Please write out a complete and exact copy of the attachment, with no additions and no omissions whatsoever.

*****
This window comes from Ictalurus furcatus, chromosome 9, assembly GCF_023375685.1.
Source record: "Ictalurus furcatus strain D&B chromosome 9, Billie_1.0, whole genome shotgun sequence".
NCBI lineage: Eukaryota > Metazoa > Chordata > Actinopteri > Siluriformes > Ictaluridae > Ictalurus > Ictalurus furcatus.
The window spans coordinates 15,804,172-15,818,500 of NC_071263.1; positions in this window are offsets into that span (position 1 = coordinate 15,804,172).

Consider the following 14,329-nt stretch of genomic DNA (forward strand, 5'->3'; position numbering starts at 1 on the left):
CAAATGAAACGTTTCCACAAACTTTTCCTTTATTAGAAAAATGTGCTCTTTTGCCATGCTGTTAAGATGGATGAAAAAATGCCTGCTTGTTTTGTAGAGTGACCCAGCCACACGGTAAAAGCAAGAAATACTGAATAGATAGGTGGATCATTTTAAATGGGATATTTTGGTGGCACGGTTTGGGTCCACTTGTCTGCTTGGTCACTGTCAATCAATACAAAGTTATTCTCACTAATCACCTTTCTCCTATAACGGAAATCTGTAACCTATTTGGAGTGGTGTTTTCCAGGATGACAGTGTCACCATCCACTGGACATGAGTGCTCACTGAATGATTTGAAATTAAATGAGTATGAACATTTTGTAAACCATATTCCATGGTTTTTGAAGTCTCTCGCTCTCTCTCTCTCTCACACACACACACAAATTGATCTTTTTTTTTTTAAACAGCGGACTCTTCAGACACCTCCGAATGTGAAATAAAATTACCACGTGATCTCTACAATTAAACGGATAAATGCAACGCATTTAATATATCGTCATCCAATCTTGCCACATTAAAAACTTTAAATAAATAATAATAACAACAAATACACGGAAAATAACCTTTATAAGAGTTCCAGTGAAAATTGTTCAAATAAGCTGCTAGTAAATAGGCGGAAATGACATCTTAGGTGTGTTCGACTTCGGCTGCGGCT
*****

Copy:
This window comes from Ictalurus furcatus, chromosome 9, assembly GCF_023375685.1.
Source record: "Ictalurus furcatus strain D&B chromosome 9, Billie_1.0, whole genome shotgun sequence".
NCBI lineage: Eukaryota > Metazoa > Chordata > Actinopteri > Siluriformes > Ictaluridae > Ictalurus > Ictalurus furcatus.
The window spans coordinates 15,804,172-15,818,500 of NC_071263.1; positions in this window are offsets into that span (position 1 = coordinate 15,804,172).

Consider the following 14,329-nt stretch of genomic DNA (forward strand, 5'->3'; position numbering starts at 1 on the left):
CAAATGAAACGTTTCCACAAACTTTTCCTTTATTAGAAAAATGTGCTCTTTTGCCATGCTGTTAAGATGGATGAAAAAATGCCTGCTTGTTTTGTAGAGTGACCCAGCCACACGGTAAAAGCAAGAAATACTGAATAGATAGGTGGATCATTTTAAATGGGATATTTTGGTGGCACGGTTTGGGTCCACTTGTCTGCTTGGTCACTGTCAATCAATACAAAGTTATTCTCACTAATCACCTTTCTCCTATAACGGAAATCTGTAACCTATTTGGAGTGGTGTTTTCCAGGATGACAGTGTCACCATCCACTGGACATGAGTGCTCACTGAATGATTTGAAATTAAATGAGTATGAACATTTTGTAAACCATATTCCATGGTTTTTGAAGTCTCTCGCTCTCTCTCTCTCTCACACACACACACAAATTGATCTTTTTTTTTTTAAACAGCGGACTCTTCAGACACCTCCGAATGTGAAATAAAATTACCACGTGATCTCTACAATTAAACGGATAAATGCAACGCATTTAATATATCGTCATCCAATCTTGCCACATTAAAAACTTTAAATAAATAATAATAACAACAAATACACGGAAAATAACCTTTATAAGAGTTCCAGTGAAAATTGTTCAAATAAGCTGCTAGTAAATAGGCGGAAATGACATCTTAGGTGTGTTCGACTTCGGCTGCGGCT